This 700-mile route followed EuroVelos 12 and 3 from Oslo down to Hamburg. For the most part, the ride was boring and expensive, but the cycling infrastructure was usually fantastic and it was delightfully cool at all times. So if it’s hot everywhere else, and you’re content to live on oats and pickled fish, this may be the route for you!
Bikes are really popular here, and I opened up Norwegian Craigslist to find about a hundred within two miles that were under $200. Most of the people I messaged nerded out for some time about bikes and the route I was taking. I eventually bought an $80 mountain bike - the guy was out of town, so he gave me his address and told me to grab it from his driveway and leave the money in his mailbox. This experience was quite different from any I’ve ever had on American Craigslist.
The route is almost never signed with the EuroVelo number, but is consistently marked as some national cycling route. In Norway, it involved many ferries that only run some of the time, so I had to improvise, and once ended up on a busy, shoulderless highway for a while. The Germans are less amped on cycling, so many of the southern sections were harder to navigate and followed horse trails or tractor tracks through farms.
Norwegian drivers are terrified of cyclists and will creep along behind you for miles until they find the perfect passing opportunity. Germans drive ridiculously fast everywhere they go. The route mostly keeps you out of traffic.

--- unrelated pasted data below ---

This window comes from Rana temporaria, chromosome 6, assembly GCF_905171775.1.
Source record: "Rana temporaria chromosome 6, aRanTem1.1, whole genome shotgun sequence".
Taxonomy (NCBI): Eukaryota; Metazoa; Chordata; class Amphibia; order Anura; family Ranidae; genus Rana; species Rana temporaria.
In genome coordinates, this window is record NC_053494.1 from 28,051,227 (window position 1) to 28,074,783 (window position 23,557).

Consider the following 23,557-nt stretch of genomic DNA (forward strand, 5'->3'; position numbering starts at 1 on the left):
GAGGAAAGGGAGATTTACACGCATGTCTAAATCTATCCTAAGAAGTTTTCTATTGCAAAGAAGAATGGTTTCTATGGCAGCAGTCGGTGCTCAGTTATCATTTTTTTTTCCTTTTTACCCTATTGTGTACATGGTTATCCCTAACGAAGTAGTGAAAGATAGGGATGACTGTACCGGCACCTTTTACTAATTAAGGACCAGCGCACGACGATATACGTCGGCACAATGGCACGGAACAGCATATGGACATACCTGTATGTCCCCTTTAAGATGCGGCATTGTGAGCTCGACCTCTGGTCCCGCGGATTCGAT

On two occasions in Norway, I found a Thai food truck with curry for $11 and felt very lucky – even the cheaper restaurants tend to be about double this. I mostly just bought oats, raisins, and peanuts, which are reasonably priced. Denmark is similar, but things get markedly cheaper once you cross into Germany.
Norway is home to an impressive collection of Utah-esque blue laws, such that even in a grocery store, a beer will cost at least $4, and more often than not, can’t actually be purchased. Beer is much more accessible in Denmark and Germany.
I usually had to dig a fair bit through Booking and AirBnb and extend my mileage to find anything below $80. But aside from the time that I paid $50 to sleep in a small box, the rooms were generally pretty nice.
It never actually gets dark in Norway in July. This is convenient for long days of riding, and not so convenient for sleeping anywhere without heavy curtains. I think the temperature hovered in the 60s for the entirety of the ride, so I was never too warm and never needed a jacket. And other than a single brief drizzle, there was no rain.